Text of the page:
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100 Years Later: The Demise of the Titanic

As many of you know, Sunday marked the 100-year anniversary of the Titanic’s fateful plunge into the Atlantic Ocean in what is still considered to be the most famous ship disaster in history. The story is well documented – around 2,200 passengers and crew members set sail on April 12, 1912 on the RMS Titanic’s maiden voyage. On April 14, the Titanic struck a massive iceberg that eventually sank the vessel early the next morning– sending some 1,500 people to their deaths. Nobody saw it coming. Well, perhaps one person forecasted the ship’s demise.

Morgan Robertson, a famous 19th Century novelist, wrote the 1898 novella The Wreck of the Titan, which is a fictionalized story surrounding the sinking of a massive vessel in the North Atlantic after striking an iceberg. Below is the book’s cover illustration, looking eerily like the final moments of the Titanic.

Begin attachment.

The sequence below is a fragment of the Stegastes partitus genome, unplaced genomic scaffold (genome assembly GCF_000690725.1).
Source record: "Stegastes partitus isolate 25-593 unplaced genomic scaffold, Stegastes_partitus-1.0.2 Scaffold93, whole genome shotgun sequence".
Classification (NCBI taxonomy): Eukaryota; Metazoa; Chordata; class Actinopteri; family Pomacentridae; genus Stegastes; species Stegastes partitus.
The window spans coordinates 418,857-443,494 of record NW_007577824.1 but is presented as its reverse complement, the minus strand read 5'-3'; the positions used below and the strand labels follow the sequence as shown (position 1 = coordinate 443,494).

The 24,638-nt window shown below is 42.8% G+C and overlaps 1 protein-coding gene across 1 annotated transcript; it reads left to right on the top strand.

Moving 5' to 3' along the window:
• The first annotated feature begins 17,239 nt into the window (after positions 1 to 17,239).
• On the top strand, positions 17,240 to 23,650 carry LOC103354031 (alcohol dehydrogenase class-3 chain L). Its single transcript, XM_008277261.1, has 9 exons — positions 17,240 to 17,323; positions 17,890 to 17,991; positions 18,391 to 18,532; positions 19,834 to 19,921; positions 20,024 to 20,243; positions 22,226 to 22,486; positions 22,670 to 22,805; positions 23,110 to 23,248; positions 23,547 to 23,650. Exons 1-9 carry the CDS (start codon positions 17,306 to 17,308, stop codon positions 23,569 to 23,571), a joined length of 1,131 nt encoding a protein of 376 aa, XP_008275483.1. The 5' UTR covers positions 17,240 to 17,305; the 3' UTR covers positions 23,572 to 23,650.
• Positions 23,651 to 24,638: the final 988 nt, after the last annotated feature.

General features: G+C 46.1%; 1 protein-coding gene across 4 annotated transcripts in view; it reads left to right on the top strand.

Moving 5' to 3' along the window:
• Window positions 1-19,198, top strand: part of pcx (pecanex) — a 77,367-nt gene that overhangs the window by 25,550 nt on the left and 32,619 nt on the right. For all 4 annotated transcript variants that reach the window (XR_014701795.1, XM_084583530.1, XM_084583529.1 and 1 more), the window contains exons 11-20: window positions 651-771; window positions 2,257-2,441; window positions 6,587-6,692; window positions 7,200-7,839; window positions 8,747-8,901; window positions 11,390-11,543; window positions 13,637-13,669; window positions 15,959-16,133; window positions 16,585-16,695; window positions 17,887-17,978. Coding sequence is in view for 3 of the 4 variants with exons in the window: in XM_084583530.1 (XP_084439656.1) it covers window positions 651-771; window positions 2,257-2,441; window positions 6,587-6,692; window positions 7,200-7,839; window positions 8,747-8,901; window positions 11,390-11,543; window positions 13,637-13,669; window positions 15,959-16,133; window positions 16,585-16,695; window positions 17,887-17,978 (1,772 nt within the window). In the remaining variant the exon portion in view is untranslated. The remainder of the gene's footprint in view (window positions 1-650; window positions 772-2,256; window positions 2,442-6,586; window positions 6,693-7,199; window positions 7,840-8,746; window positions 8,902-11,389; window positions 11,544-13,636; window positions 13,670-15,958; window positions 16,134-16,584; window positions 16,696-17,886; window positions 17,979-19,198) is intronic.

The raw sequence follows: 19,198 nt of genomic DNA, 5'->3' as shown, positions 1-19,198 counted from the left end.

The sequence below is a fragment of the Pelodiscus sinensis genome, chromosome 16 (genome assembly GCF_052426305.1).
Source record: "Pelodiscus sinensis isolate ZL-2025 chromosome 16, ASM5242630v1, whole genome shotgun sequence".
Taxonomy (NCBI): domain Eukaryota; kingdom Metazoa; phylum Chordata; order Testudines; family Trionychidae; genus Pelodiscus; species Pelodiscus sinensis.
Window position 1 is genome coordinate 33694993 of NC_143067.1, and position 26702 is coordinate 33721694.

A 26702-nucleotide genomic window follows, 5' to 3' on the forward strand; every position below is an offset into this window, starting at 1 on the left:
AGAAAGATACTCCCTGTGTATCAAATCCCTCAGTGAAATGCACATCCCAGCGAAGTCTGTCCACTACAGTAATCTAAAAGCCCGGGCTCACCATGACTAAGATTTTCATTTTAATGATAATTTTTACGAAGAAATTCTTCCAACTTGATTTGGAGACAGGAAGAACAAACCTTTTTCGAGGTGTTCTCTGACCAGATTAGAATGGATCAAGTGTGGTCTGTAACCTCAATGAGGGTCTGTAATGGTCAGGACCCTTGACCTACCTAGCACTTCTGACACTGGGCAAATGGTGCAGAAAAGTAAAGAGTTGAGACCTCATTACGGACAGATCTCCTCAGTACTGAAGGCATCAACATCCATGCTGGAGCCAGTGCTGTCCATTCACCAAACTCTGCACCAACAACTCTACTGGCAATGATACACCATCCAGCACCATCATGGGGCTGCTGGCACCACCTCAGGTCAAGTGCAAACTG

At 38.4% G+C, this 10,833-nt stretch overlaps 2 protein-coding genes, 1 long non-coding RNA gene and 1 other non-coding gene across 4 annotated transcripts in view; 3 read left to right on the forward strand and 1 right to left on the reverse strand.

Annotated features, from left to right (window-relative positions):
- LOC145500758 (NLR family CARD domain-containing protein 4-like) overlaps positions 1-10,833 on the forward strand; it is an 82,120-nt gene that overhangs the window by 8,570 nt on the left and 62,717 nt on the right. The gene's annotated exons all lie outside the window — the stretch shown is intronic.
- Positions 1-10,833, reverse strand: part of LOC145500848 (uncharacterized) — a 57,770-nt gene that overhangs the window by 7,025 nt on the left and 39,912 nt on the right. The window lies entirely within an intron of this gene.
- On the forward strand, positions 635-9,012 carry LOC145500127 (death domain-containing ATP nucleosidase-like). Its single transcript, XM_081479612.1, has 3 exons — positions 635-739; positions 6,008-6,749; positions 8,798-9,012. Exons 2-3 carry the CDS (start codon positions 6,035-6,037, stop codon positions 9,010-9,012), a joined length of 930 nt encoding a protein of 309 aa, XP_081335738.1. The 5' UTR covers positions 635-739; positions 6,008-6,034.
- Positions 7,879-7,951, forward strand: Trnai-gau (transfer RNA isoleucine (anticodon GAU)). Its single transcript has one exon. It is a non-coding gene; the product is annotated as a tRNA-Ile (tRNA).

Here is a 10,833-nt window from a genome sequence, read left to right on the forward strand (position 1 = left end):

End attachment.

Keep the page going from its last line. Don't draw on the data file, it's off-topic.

While the more intimate moments involving the characters in The Wreck of the Titan aren’t related to the Titanic, the main event of the novella almost paints a perfect picture of what was to come nearly 15 years later. Some of the similarities between the Titan and the Titanic include:

-       The ship’s maiden voyage and descent into the Atlantic in April

-       The Titan was approximately 800 feet long; the Titanic approximately 883 feet long

-       “Unsinkable” was used to describe both the Titan and the Titanic

-       The limited amount of lifeboats, as the fictional Titan used “as few as the law allowed”; the Titanic used a miniscule 16 life boats

-       More than half of each vessel’s passengers perished

The only significant difference between the two stories is the Titan actually capsized before succumbing to the iceberg’s blow, while the Titanic went down bow first. Other than that the similarities are ominous. Even the names are spookily similar. While it would be hard to take a piece of fiction seriously when considering the Titanic’s treacherous voyage, there were noticeable warning signs pointing to the destruction of a mammoth ship in Robertson’s The Wreck of the Titan. Fortunately, the love story between DiCaprio and Winslet was left out.